The Love Songs of W.E.B. Du Bois by Honoree Fanonne Jeffers (HC)
The 2020 NAACP Image Award-winning poet makes her fiction debut with this National Book Award-longlisted, magisterial epic—an intimate yet sweeping novel with all the luminescence and force of Homegoing; Sing, Unburied, Sing; and The Water Dancer—that chronicles the journey of one American family, from the centuries of the colonial slave trade through the Civil War to our own tumultuous era.
The great scholar, W. E. B. Du Bois, once wrote about the Problem of race in America, and what he called “Double Consciousness,” a sensitivity that every African American possesses in order to survive. Since childhood, Ailey Pearl Garfield has understood Du Bois’s words all too well. Bearing the names of two formidable Black Americans—the revered choreographer Alvin Ailey and her great grandmother Pearl, the descendant of enslaved Georgians and tenant farmers—Ailey carries Du Bois’s Problem on her shoulders.
Ailey is reared in the north in the City but spends summers in the small Georgia town of Chicasetta, where her mother’s family has lived since their ancestors arrived from Africa in bondage. From an early age, Ailey fights a battle for belonging that’s made all the more difficult by a hovering trauma, as well as the whispers of women—her mother, Belle, her sister, Lydia, and a maternal line reaching back two centuries—that urge Ailey to succeed in their stead.
To come to terms with her own identity, Ailey embarks on a journey through her family’s past, uncovering the shocking tales of generations of ancestors—Indigenous, Black, and white—in the deep South. In doing so Ailey must learn to embrace her full heritage, a legacy of oppression and resistance, bondage and independence, cruelty and resilience that is the story—and the song—of America itself.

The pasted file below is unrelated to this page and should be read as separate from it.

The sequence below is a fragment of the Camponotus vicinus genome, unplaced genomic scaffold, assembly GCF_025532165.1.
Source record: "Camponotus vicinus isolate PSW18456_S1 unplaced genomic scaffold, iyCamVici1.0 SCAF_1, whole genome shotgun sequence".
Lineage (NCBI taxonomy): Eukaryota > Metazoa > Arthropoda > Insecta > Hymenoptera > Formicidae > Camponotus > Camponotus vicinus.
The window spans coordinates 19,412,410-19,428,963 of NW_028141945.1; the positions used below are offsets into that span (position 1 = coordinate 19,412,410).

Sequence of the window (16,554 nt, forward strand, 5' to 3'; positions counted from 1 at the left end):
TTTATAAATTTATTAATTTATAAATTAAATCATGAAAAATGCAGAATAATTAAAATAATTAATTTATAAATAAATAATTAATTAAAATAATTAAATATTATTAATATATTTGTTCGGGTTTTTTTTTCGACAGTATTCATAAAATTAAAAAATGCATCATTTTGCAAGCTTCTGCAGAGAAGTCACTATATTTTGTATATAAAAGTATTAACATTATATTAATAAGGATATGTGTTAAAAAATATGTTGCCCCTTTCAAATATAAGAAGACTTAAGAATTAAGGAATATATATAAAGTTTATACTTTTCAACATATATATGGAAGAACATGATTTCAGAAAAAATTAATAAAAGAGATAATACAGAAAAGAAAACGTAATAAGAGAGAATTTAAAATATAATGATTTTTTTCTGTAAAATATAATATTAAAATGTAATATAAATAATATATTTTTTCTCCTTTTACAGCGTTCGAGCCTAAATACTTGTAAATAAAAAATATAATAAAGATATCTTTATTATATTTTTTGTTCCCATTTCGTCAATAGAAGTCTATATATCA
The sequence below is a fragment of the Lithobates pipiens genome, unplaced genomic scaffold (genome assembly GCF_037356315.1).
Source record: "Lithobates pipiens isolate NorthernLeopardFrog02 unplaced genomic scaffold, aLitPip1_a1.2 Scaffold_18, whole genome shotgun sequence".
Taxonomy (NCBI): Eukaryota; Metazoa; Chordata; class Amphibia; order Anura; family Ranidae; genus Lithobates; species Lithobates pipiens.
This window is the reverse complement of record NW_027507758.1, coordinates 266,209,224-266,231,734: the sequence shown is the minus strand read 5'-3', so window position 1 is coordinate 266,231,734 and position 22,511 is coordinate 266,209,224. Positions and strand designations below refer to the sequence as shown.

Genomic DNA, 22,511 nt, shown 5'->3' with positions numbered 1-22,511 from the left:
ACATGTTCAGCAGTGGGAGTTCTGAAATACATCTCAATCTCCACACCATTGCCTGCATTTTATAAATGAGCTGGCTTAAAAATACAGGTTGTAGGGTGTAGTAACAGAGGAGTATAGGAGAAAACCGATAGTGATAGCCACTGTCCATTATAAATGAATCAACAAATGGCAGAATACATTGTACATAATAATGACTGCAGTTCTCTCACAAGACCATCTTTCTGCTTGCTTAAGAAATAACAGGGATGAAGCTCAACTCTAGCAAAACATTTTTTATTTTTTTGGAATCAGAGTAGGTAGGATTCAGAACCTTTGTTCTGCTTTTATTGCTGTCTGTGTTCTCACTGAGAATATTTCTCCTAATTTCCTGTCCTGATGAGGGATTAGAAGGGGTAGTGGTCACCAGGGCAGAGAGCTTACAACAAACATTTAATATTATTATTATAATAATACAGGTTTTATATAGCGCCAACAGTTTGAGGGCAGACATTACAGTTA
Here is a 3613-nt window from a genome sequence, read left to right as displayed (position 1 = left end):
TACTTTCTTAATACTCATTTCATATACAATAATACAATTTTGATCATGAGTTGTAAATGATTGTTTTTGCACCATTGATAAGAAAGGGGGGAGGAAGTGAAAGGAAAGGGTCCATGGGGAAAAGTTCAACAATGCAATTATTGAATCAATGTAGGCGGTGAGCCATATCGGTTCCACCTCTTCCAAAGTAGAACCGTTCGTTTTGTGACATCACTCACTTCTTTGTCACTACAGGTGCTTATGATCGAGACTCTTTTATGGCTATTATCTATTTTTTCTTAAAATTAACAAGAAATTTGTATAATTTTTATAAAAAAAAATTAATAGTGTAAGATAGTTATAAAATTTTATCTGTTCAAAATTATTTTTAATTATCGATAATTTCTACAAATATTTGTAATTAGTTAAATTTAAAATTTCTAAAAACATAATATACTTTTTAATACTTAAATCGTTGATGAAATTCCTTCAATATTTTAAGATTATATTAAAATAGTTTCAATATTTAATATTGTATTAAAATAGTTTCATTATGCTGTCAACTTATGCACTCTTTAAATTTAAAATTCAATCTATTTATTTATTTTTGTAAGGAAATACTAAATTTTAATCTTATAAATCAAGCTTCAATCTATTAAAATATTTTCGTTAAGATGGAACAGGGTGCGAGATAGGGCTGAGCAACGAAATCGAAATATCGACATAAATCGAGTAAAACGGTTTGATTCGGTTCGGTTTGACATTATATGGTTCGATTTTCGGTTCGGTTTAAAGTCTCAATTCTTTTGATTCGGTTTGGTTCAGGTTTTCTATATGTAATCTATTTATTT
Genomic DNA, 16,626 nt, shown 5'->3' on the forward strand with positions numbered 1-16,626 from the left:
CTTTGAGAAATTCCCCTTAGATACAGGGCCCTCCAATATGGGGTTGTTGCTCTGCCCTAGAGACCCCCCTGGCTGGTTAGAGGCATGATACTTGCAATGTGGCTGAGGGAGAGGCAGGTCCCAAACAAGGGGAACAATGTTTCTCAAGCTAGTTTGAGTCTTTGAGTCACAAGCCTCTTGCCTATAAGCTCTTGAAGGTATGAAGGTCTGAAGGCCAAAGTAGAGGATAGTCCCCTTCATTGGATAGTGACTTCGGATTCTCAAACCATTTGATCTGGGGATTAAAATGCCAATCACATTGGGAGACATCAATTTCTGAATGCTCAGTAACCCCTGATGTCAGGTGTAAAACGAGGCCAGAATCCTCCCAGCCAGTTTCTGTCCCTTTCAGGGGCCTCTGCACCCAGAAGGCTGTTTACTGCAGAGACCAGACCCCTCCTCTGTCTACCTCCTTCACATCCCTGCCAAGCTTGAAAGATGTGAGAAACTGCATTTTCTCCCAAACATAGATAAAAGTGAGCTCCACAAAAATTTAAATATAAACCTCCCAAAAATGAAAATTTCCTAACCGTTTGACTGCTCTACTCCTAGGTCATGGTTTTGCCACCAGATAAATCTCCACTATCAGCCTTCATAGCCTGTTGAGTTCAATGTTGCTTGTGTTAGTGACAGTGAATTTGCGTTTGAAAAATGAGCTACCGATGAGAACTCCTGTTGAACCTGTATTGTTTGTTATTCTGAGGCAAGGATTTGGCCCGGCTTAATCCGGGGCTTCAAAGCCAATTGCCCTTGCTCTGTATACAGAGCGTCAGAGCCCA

"Stunning." - People
“A vibrant and tender coming-of-age novel. Ailey Pearl Garfield is a young girl reckoning with what it means to be a Black woman in America…. [Ailey’s] journey features complex and intimate narratives of love and heartbreak from her family’s two centuries in the American South, giving her not only insight into her family’s complicated past, but also the tools to imagine her own future.” - Time
“This sweeping, brilliant and beautiful narrative is at once a love song to Black girlhood, family, history, joy, pain… and so much more. In Jeffers's deft hands, the story of race and love in America becomes the great American novel.” - Jacqueline Woodson, author of Red at the Bone and Another Brooklyn
“[A] generational magnum opus.” - O, the Oprah Magazine
“This ambitious debut novel by a National Book Award-nominated poet chronicles the journey of an American family from the colonial slave trade through the Civil War to our present day, and one Black woman’s coming-to-terms with her legacy." - USA Today